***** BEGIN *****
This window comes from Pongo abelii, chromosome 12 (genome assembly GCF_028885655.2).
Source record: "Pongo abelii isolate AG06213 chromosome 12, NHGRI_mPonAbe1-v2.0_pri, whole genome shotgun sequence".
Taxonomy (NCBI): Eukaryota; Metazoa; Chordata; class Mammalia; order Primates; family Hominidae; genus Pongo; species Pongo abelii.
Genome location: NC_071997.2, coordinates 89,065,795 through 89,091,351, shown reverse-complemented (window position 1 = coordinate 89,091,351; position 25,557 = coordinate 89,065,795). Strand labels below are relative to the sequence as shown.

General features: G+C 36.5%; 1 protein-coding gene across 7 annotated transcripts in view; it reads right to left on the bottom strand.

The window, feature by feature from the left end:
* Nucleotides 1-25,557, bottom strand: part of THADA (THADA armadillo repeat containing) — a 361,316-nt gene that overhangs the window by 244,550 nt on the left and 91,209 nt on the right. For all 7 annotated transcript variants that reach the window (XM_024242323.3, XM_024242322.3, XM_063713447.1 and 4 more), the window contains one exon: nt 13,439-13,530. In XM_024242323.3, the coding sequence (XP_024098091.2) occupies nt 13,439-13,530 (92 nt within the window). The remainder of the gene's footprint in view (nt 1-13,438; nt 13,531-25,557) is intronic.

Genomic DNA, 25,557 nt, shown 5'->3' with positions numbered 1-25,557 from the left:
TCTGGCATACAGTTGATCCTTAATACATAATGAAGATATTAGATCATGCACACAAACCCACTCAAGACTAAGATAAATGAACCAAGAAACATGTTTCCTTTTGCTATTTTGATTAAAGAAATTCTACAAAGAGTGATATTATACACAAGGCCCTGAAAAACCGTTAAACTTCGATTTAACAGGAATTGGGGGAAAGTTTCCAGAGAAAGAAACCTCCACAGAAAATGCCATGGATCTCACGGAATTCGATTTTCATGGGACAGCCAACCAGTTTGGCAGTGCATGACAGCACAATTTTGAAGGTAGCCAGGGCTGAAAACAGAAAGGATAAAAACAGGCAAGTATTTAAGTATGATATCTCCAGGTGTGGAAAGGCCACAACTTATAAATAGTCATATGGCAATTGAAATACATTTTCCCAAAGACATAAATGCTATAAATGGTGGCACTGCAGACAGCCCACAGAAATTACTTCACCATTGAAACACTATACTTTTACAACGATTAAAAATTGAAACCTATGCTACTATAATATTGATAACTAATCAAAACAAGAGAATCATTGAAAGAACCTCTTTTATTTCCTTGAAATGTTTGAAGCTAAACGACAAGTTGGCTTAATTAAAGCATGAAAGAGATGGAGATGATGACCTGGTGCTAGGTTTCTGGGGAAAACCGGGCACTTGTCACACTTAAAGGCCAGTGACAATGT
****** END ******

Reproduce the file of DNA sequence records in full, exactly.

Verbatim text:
This window comes from Pongo abelii, chromosome 12 (genome assembly GCF_028885655.2).
Source record: "Pongo abelii isolate AG06213 chromosome 12, NHGRI_mPonAbe1-v2.0_pri, whole genome shotgun sequence".
Taxonomy (NCBI): Eukaryota; Metazoa; Chordata; class Mammalia; order Primates; family Hominidae; genus Pongo; species Pongo abelii.
Genome location: NC_071997.2, coordinates 89,065,795 through 89,091,351, shown reverse-complemented (window position 1 = coordinate 89,091,351; position 25,557 = coordinate 89,065,795). Strand labels below are relative to the sequence as shown.

General features: G+C 36.5%; 1 protein-coding gene across 7 annotated transcripts in view; it reads right to left on the bottom strand.

The window, feature by feature from the left end:
* Nucleotides 1-25,557, bottom strand: part of THADA (THADA armadillo repeat containing) — a 361,316-nt gene that overhangs the window by 244,550 nt on the left and 91,209 nt on the right. For all 7 annotated transcript variants that reach the window (XM_024242323.3, XM_024242322.3, XM_063713447.1 and 4 more), the window contains one exon: nt 13,439-13,530. In XM_024242323.3, the coding sequence (XP_024098091.2) occupies nt 13,439-13,530 (92 nt within the window). The remainder of the gene's footprint in view (nt 1-13,438; nt 13,531-25,557) is intronic.

Genomic DNA, 25,557 nt, shown 5'->3' with positions numbered 1-25,557 from the left:
TCTGGCATACAGTTGATCCTTAATACATAATGAAGATATTAGATCATGCACACAAACCCACTCAAGACTAAGATAAATGAACCAAGAAACATGTTTCCTTTTGCTATTTTGATTAAAGAAATTCTACAAAGAGTGATATTATACACAAGGCCCTGAAAAACCGTTAAACTTCGATTTAACAGGAATTGGGGGAAAGTTTCCAGAGAAAGAAACCTCCACAGAAAATGCCATGGATCTCACGGAATTCGATTTTCATGGGACAGCCAACCAGTTTGGCAGTGCATGACAGCACAATTTTGAAGGTAGCCAGGGCTGAAAACAGAAAGGATAAAAACAGGCAAGTATTTAAGTATGATATCTCCAGGTGTGGAAAGGCCACAACTTATAAATAGTCATATGGCAATTGAAATACATTTTCCCAAAGACATAAATGCTATAAATGGTGGCACTGCAGACAGCCCACAGAAATTACTTCACCATTGAAACACTATACTTTTACAACGATTAAAAATTGAAACCTATGCTACTATAATATTGATAACTAATCAAAACAAGAGAATCATTGAAAGAACCTCTTTTATTTCCTTGAAATGTTTGAAGCTAAACGACAAGTTGGCTTAATTAAAGCATGAAAGAGATGGAGATGATGACCTGGTGCTAGGTTTCTGGGGAAAACCGGGCACTTGTCACACTTAAAGGCCAGTGACAATGT